- Cash accounting: If you use cash accounting, you’ll record transactions when money is actually exchanged, recording revenue when your customer pays and recording expenses when they are paid.
- Accrual accounting: Accrual accounting recognizes revenue and expenses when they are incurred. For instance, when you invoice a customer, the invoice is recorded as revenue, regardless of whether the customer has paid the invoice. The same goes for expenses, which are recorded when they occur, not when they’re paid.
Step 4: Familiarize yourself with nonprofit financial statements
There are four nonprofit financial statements that are typically used.
- Statement of financial position: The statement of financial position is similar to a balance sheet. It displays assets, liabilities, and net assets, which details restricted, temporarily restricted, and unrestricted assets. Net assets take the place of owner’s equity for a nonprofit since a nonprofit does not have an owner or investors.
- Statement of activities: The statement of activities shows any changes in net assets over a specified period of time. The statement of activities is similar to an income statement, but it includes current and prior-year totals as well as budgeted totals and budget variances. An explanation of any changes should always accompany the statement of activities.
- Statement of functional expenses: The statement of functional expenses reports on each individual program offered by the nonprofit, along with administrative/overhead expenses and fundraising expenses. The statement of functional expenses can also be used when preparing your Form 990.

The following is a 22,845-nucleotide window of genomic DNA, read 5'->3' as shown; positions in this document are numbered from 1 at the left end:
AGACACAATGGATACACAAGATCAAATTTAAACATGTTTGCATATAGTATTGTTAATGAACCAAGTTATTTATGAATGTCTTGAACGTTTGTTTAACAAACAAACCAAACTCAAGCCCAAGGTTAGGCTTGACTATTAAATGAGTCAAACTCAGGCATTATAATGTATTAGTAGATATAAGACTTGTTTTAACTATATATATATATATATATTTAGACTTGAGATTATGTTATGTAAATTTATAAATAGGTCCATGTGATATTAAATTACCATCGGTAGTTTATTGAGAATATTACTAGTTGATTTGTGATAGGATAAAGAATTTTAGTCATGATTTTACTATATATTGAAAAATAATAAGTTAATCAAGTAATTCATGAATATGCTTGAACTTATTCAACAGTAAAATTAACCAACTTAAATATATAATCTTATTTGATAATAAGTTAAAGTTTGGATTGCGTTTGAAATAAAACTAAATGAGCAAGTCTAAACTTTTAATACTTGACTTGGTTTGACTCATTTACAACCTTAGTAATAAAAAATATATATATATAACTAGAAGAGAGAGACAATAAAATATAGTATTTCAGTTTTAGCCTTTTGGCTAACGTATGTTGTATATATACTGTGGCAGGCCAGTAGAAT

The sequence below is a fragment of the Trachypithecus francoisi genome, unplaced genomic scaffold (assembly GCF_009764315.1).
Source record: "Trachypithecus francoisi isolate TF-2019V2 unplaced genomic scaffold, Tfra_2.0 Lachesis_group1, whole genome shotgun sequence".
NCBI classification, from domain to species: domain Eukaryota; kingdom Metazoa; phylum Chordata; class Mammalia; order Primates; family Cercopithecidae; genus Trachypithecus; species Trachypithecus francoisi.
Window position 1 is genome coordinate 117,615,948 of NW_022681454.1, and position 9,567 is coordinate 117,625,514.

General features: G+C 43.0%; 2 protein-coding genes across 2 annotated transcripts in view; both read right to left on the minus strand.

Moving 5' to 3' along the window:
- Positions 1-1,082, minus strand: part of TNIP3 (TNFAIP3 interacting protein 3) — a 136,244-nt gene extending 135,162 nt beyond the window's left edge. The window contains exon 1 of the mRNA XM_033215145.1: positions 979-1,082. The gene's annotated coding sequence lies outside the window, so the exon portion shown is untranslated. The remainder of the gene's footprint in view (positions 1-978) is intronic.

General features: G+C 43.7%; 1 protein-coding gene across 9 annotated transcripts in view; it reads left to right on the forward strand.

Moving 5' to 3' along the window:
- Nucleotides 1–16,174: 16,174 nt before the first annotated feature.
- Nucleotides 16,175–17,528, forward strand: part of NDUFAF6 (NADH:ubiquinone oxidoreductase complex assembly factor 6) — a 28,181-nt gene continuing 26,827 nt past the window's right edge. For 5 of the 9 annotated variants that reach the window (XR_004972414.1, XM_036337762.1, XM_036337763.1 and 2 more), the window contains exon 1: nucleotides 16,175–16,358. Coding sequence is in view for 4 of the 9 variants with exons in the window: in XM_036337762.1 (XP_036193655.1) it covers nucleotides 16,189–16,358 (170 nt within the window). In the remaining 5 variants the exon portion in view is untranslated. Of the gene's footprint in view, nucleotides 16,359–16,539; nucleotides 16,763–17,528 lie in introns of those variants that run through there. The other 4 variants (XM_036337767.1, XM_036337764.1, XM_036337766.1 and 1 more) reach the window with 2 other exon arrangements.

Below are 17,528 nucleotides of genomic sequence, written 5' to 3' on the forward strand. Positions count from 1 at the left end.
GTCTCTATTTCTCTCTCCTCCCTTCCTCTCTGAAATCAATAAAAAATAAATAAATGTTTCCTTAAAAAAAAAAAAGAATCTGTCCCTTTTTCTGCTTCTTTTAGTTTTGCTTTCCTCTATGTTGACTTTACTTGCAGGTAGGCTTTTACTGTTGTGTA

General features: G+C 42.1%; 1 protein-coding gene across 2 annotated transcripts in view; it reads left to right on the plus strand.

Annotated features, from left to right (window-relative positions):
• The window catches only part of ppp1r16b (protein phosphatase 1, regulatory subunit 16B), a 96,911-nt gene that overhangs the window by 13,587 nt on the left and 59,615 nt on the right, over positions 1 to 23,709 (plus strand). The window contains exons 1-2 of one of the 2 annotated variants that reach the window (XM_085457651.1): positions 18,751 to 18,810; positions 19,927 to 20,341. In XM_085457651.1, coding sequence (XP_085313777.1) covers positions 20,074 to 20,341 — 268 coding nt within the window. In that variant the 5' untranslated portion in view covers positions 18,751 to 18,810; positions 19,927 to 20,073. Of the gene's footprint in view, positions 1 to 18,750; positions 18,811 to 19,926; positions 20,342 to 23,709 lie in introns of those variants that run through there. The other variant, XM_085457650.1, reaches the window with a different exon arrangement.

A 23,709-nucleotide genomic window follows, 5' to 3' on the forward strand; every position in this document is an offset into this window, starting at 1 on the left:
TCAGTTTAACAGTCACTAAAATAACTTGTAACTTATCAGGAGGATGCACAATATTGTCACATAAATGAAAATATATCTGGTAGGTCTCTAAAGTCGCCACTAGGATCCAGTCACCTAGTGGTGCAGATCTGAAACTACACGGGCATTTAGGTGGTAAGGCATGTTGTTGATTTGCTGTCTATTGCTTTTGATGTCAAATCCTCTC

- Cash flow statement: The cash flow statement is the only report that is used in both for-profit businesses and nonprofit organizations. The cash flow statement identifies and reports on cash received from operating and investment activities as well as cash from financing activities.
Step 5: Become familiar with Form 990
Though many nonprofit organizations are classified as exempt from federal income tax, they still need to prepare tax forms at the end of the year.
is due by the 15th day of the fifth month after the organization's accounting period or fiscal year ends, so if your fiscal year ends on December 31, Form 990 would be due by May 15 of the following year.
It’s important to note that Form 990 is available for public inspection at all times once filed, and it will need to be filed annually in order for your organization to maintain its nonprofit status.
Step 6: Start entering accounting transactions
With the majority of the setup work now completed, you’re ready to start entering transactions for your nonprofit.
The most important thing to remember when entering transactions is that if you’re funded by donors or grants, you need to track how that money is spent. Budgets are also used more widely in nonprofits, with multiple budgets typically prepared for each program or grant.
In addition, if you accept in-kind donations, you will also need to know how to properly record them.
Nonprofit organizations require nonprofit accounting
While smaller nonprofits can certainly get by with standard accounting software, in order to properly track multiple programs, funds, and grants, you’ll be best served if you use nonprofit or fund accounting software.
Nonprofit accounting basics are more complex than accounting for a for-profit business, but using industry-specific software will make the process much easier.